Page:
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Treasury unlikely to back Crossrail 2 for years

Crossrail 2 is unlikely to be one of the infrastructure projects funded by the Treasury in the next spending review, Chancellor George Osborne has suggested.

He is reported to think that it would be wrong to consider investing another £12bn on a second major rail scheme in the capital until the work on the existing £16bn project is complete in 2018.

The TfL consultation on proposed routes for Crossrail 2 opened earlier this month, with the key debate whether to push for a ‘metro’ option from Wimbledon in the south to Alexandra Palacce in the north, or a more extensive ‘regional’ option that would see services out to Epson, Twickenham and Cheshunt or even further.

TfL said: “The ‘metro’ option could offer a high frequency underground service across central London. This option could be an underground railway and could operate between Wimbledon and Alexandra Palace. The route would relieve congestion on trains and platforms on the Northern, Piccadilly and Victoria lines.

“The ‘regional’ option could benefit people in Hertfordshire, Surrey and beyond by enabling more trains to run on busy National Rail routes. This route could be a combined underground and overground railway and could operate from Alexandra Palace and stations in Hertfordshire to various locations in southwest London and Surrey.”

Treausry ADDITIONAL IMAGE use halfway down story

Mayor of London Boris Johnson said pressing ahead with Crossrail 2 is “quite simply essential”, as even with work starting now it would not open until 2030, by which time London will need huge amounts of extra rail capacity to cope with growth.

The consultation, which acts as a review of the safeguarded Chelsea-Hackney route, is open until August 2 – have your say here:  

A flythrough of the proposed routes is available here: 

RTM’s recent report on the challenges Crossrail 2 would represent and our interview with David Leam, who has been leading on the project for London First, is available here:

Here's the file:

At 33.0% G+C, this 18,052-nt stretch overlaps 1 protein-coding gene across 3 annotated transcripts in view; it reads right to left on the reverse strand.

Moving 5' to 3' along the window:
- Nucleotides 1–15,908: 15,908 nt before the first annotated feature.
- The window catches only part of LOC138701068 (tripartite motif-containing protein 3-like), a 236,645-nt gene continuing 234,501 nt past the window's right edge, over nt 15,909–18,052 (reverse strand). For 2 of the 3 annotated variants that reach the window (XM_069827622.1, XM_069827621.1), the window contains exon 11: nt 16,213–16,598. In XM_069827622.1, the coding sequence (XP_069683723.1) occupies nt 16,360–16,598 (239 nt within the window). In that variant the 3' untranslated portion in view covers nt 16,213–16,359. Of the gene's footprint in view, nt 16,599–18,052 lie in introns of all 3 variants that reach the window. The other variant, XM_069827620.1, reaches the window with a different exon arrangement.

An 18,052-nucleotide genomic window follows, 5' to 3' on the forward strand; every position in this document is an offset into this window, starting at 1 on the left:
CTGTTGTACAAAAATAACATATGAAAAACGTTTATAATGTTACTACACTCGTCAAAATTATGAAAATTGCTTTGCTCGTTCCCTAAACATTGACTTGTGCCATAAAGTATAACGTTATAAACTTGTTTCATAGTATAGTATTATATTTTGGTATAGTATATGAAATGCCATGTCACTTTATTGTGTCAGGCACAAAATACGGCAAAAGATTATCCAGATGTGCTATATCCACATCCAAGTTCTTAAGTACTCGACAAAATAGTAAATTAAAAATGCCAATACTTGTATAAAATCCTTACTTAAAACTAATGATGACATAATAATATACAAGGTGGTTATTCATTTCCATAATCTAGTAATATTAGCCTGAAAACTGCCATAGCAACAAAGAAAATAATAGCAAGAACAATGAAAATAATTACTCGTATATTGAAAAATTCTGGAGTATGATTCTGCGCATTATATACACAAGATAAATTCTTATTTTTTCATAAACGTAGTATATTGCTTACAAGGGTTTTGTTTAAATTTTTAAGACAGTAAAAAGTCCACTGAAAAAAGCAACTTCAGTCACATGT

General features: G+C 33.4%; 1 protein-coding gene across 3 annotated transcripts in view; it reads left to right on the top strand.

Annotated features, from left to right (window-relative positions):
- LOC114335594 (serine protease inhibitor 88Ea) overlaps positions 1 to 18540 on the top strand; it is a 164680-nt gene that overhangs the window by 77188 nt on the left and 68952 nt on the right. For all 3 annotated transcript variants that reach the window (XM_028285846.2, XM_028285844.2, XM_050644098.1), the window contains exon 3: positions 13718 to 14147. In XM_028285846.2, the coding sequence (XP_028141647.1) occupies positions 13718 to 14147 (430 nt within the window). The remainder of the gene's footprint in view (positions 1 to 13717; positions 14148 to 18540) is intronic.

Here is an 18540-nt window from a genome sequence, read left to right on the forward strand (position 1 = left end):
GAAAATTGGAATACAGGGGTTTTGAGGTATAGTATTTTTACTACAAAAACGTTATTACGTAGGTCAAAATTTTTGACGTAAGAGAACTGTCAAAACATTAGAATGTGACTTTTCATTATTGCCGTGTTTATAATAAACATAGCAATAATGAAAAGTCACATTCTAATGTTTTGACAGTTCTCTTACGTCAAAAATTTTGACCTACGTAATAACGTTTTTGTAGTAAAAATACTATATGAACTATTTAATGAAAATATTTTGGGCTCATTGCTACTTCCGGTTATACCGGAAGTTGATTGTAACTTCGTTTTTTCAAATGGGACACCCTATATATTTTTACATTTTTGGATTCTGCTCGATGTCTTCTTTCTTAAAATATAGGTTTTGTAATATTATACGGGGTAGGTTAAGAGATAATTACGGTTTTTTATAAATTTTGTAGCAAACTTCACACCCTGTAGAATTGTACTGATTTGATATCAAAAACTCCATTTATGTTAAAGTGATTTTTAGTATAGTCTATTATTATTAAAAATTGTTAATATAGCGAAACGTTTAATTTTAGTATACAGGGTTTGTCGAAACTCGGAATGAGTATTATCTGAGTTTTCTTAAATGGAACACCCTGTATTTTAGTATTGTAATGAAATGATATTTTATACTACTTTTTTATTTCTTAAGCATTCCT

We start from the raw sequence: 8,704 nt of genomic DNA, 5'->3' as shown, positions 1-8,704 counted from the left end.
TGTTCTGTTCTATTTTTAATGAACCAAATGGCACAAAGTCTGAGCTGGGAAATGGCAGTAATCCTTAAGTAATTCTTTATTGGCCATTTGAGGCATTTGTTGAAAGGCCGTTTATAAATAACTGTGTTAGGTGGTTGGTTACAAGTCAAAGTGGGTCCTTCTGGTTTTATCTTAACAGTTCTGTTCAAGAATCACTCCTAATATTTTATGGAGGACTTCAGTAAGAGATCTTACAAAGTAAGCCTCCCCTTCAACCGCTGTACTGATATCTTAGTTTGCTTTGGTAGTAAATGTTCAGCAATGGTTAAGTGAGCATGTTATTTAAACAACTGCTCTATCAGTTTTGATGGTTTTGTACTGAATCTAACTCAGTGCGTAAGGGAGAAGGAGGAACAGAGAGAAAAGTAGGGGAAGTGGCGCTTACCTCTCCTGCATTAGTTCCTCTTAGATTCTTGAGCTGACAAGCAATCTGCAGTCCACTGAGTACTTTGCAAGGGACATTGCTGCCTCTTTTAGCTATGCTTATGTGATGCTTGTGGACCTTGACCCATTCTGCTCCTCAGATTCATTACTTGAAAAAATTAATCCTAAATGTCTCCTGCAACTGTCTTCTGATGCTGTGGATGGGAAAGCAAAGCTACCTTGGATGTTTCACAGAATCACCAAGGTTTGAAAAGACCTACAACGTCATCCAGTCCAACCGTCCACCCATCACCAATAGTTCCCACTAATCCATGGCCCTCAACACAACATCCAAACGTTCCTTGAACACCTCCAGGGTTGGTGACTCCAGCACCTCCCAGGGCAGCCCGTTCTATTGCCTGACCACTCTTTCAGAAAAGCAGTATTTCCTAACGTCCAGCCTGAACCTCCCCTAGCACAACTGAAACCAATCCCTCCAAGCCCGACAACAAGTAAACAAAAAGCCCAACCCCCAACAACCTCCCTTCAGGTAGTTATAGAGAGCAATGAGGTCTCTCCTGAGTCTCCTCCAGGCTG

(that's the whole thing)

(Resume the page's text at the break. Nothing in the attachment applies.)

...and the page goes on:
Tell us what you think – have your say below or email [email protected]

(Proposed Crossrail route maps copyright TfL Press)


Henry Law   01/06/2013 at 23:46

In my view these regional cross London schemes are a mistake. Conventional tube lines would provide relief on the busiest sections at a fraction of the cost. Crossrail, for instance, could have run over the Hammersmith branch of the Metropolitan line and gone underground in the vicinity of Westbourne Park, and then continued on the proposed route, but as a standard tube, to and end-on junction with the Jubilee Line at Stratford, from where trains would have run to Stanmore, in a route with an alpha-configuration. A branch to Heathrow could have been added later. The smaller diameter tunnels and conductor-rail electrification system means that the volume of material to be removed, and overall construction cost, is substantially less than that of a full-scale railway with overhead electrification. Not least of the disadvantages of regional express routes is that they transfer disruption across networks that are at present separate eg a delay at Preston Park can affect services at Luton a couple of hours later, and vice-versa.

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